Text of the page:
It was a summer filled with activity, singing, dancing, reading, creating, and sunshine. We witnessed the excitement of mastering new skills and discovering new talents. We felt the calm of classrooms illuminated with only the rays of light peeking in from behind drawn shades, students enveloped in peace, quietly drawing, ink and graphite on white paper.
When families initially enrolled their children in our Summer Arts and Learning Academy, we asked them why their child was interested in participating. Many stated that their children were creative and hoped that through the program, they’d be able to enhance their skills. Others emphasized the integrated academics or latent benefits of the arts. Some registrants celebrated the availability of the arts and educational summer program, as these opportunities are limited in Baltimore City.
Did our Summer Arts and Learning Academy live up to families’ expectations? Culmination ceremonies came to a close, classrooms were disassembled and packed up for next year, and students prepared for their next summer adventures. We asked parents and families if they’d give us feedback about their experience by filling out a survey. Their responses poured in- 413 of them to be exact. We discovered that in Summer Arts and Learning Academy, parents watched their children not only learn, but grow and thrive artistically, emotionally, and academically.
When asked about any positive changes they noticed in their kids, one parent replied, “An eagerness to attend school. IN THE SUMMER! Who knew?!”
87% of families who completed surveys told us that their child found something new that he or she has fun doing. “My son began to enjoy sewing and dancing,” one parent told us. Another let us know that her grandson was very proud of the work he did in ceramics class. “He usually gives me all of his drawings and art projects, but he kept his claywork for himself.”
Even when one particular art form grabbed a student’s interest above all others, the children in Summer Arts and Learning Academy developed a deeper appreciation of and openness to all art. Students discovered that flexibility leads to new passions, discovery, and opportunity. “I learned that I am exceptionally good at ceramics. I knew I would like it but I didn’t know I would actually be good at it,” a rising sixth grader told us. “She was disappointed that the Coldstream Park site didn’t offer theatre for older kids,” her dad explained. “We’re working on ‘rolling with it,’ though, and she ended up really loving African Dance and Ceramics. She would never have known, otherwise.”
Parents told us that their kids were excited to get to the academy every morning, on time. When families reunited in the afternoons, kids would talk and talk about everything they did that day. When asked about any positive changes they noticed in their kids, one parent replied, “An eagerness to attend school. IN THE SUMMER! Who knew?!”
Upwards of 80% of parents who responded told us that they noticed an increase in their child’s reading and math skills. With this strengthening of skills, their children became more confident. Of one student who enjoys writing poetry, we were told, “she will now actually share her writing with others.” Many families reported their children not only enjoying reading but choosing to read books over watching television. Still others described students proudly reading on their own and teaching younger siblings what they had learned.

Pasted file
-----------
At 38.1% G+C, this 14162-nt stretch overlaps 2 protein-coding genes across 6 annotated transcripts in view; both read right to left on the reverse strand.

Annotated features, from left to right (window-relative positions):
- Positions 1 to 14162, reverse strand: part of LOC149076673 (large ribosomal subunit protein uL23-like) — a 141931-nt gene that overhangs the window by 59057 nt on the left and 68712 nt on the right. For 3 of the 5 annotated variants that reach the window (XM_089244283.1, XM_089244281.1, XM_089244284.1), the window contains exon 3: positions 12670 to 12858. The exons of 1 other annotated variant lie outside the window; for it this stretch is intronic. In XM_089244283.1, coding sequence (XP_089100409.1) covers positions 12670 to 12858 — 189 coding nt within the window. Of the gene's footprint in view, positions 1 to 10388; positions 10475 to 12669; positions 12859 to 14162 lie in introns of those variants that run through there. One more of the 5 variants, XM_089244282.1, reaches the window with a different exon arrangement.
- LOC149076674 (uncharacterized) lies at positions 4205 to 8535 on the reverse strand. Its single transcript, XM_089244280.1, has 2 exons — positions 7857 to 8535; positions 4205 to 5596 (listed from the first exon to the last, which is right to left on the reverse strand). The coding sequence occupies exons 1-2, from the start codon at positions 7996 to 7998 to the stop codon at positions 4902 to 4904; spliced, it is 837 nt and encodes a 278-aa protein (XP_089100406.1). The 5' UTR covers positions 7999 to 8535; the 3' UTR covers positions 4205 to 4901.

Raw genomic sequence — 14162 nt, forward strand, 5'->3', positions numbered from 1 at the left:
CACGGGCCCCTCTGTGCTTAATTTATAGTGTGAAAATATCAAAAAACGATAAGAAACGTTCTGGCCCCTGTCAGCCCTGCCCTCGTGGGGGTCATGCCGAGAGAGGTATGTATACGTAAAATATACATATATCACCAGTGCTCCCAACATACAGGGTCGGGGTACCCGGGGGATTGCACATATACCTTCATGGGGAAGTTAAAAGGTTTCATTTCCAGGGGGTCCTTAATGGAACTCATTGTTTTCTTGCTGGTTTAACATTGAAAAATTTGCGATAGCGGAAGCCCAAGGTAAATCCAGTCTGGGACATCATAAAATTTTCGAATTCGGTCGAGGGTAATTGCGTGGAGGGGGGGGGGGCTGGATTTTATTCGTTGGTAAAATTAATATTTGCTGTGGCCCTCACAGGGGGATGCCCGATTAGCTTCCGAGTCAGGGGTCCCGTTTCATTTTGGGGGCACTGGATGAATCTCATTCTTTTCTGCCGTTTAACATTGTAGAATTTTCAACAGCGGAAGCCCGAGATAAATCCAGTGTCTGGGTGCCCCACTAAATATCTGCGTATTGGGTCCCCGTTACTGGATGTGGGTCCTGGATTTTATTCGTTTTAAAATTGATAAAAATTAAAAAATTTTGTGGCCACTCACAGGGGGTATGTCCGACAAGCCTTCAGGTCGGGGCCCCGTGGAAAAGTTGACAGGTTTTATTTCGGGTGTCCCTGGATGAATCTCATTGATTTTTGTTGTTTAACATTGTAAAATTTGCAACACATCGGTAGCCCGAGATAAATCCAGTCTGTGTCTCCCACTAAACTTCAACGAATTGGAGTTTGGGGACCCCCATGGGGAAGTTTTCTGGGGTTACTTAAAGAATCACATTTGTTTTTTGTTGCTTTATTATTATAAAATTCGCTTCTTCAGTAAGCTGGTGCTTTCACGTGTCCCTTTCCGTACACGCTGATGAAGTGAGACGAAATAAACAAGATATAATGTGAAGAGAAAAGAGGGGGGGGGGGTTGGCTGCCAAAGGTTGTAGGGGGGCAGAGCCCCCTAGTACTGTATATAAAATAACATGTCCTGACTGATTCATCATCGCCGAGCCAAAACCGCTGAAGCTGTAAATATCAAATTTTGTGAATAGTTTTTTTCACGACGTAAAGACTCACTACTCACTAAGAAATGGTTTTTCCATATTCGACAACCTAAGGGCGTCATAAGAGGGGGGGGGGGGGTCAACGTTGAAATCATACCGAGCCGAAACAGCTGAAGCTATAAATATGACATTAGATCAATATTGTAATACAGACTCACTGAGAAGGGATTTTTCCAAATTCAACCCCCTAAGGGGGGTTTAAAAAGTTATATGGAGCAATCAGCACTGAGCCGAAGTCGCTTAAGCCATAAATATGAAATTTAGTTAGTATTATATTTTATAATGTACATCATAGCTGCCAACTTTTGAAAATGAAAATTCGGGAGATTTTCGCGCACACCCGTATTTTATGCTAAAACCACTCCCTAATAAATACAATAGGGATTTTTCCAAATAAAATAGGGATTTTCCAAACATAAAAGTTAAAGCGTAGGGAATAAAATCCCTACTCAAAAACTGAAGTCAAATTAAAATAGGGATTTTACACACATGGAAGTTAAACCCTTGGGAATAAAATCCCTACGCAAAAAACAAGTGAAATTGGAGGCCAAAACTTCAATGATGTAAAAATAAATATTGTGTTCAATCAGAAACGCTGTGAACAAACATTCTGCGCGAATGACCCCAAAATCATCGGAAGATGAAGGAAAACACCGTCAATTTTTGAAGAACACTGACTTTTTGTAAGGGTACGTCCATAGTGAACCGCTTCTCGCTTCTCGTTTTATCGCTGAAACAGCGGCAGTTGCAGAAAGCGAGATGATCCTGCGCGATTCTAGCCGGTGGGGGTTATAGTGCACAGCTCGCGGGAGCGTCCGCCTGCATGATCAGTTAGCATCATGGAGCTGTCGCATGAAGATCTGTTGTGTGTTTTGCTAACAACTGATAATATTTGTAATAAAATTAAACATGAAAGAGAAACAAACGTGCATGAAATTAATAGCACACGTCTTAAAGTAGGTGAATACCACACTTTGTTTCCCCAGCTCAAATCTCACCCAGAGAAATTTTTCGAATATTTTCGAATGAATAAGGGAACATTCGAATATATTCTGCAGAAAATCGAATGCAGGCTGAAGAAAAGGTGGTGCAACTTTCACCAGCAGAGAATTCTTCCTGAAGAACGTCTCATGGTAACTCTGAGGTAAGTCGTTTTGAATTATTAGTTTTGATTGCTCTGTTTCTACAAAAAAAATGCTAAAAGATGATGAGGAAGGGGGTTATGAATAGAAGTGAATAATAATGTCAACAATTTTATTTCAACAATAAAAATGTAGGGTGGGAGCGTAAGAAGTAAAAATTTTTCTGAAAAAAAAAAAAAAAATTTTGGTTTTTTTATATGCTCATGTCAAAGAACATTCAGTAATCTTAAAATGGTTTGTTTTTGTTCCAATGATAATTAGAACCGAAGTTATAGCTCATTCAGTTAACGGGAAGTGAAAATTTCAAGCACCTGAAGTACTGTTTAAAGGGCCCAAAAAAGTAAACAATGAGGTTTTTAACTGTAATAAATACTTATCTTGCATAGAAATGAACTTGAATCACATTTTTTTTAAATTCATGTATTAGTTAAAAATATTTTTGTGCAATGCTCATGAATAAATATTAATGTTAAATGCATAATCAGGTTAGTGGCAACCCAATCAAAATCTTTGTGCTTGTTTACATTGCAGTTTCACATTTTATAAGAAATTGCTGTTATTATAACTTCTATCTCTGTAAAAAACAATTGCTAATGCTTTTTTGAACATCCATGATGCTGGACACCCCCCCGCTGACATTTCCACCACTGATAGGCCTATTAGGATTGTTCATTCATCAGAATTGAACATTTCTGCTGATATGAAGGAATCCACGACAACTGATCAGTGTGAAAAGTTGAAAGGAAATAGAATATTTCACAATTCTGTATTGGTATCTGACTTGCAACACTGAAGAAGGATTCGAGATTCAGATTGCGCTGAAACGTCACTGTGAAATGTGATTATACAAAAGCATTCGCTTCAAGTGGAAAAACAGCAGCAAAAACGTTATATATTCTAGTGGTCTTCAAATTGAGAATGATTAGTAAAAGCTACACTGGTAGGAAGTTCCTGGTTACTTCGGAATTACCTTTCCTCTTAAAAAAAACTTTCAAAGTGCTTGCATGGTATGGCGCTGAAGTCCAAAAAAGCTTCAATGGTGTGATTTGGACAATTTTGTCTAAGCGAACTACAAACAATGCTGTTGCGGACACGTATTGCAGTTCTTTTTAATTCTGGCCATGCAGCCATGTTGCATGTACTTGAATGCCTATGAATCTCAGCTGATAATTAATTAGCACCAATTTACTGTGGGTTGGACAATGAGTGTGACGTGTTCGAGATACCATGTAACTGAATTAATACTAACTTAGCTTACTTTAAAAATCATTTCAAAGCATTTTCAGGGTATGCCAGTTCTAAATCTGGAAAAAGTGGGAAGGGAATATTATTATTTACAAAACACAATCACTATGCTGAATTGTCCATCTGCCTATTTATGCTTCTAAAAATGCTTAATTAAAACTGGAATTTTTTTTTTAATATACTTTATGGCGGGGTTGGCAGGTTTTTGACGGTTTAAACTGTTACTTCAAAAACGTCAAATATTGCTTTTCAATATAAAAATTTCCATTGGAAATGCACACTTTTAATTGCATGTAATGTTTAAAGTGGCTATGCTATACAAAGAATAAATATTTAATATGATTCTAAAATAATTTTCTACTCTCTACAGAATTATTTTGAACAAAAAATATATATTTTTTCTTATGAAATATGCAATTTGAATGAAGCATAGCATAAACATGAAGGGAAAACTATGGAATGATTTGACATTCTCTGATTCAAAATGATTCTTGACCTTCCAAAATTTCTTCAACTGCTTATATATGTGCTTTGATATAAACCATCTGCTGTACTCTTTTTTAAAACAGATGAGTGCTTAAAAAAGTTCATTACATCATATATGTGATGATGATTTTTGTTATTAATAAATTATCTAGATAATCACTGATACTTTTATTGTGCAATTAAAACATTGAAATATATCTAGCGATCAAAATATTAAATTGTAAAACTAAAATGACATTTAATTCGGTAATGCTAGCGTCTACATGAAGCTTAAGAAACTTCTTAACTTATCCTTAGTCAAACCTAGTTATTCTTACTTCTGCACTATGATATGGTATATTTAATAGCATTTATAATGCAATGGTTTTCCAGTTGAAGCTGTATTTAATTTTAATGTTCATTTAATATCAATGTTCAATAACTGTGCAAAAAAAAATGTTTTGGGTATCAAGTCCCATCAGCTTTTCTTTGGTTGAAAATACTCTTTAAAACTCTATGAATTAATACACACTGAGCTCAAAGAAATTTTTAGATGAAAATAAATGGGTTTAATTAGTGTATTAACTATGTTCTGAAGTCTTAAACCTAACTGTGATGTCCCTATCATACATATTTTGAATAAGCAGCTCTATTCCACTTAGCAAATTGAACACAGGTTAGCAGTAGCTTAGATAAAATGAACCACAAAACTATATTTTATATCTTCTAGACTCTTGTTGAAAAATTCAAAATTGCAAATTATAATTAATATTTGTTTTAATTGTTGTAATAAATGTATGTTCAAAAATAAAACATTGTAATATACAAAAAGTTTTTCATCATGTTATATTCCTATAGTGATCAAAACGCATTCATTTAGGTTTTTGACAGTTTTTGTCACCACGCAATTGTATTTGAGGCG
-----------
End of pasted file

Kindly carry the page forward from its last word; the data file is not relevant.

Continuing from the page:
The positive changes parents noticed in their children exemplified 21st Century Skills, a set of higher order skills that have been identified by educators and business leaders as being critical to a person’s success in careers, in college, and as a citizen. These are skills that typically cannot be measured through standardized testing and include critical thinking, collaboration, communication, and creativity.
Through Summer Arts and Learning Academy, students were introduced to many new ways of thinking, seeing, and expression. They learned to look at things from different perspectives through the eyes artists, characters in literature, and through new friends, which made their own experiences more joyful and meaningful. Children embraced their curiosity, asking questions, exploring, and researching independently. “My daughter is better able to integrate her love of arts (fun) with learning (not as much fun) and see ways to make learning something that’s both fun and something she can accomplish,” one mom told us.
Families described their students as being more social, friendly, outgoing, and connected. One student told her mom that she “enjoys being a loving and caring friend.” Another student “wants to take care of the neighborhood.” Students discovered that they liked working in groups and parents thought their children were now better able to deal with conflict. Through collaboration, the kids learned how to communicate, compromise, and achieve a common goal. They learned to ‘roll with it’, an enviable and necessary skill for 21st century children and adults alike.
Baltimore students in Young Audiences Summer & Learning Arts Academy Outperform Peers
Baltimore City Public Schools students who participated in a new arts-related summer academic program from Young Audiences avoided summer learning loss and, in many cases, gained ground on their national peers in standardized testing, according to evaluations released Tuesday. The new findings showed potentially groundbreaking progress in tackling summer learning loss, a chronic challenge facing public schools.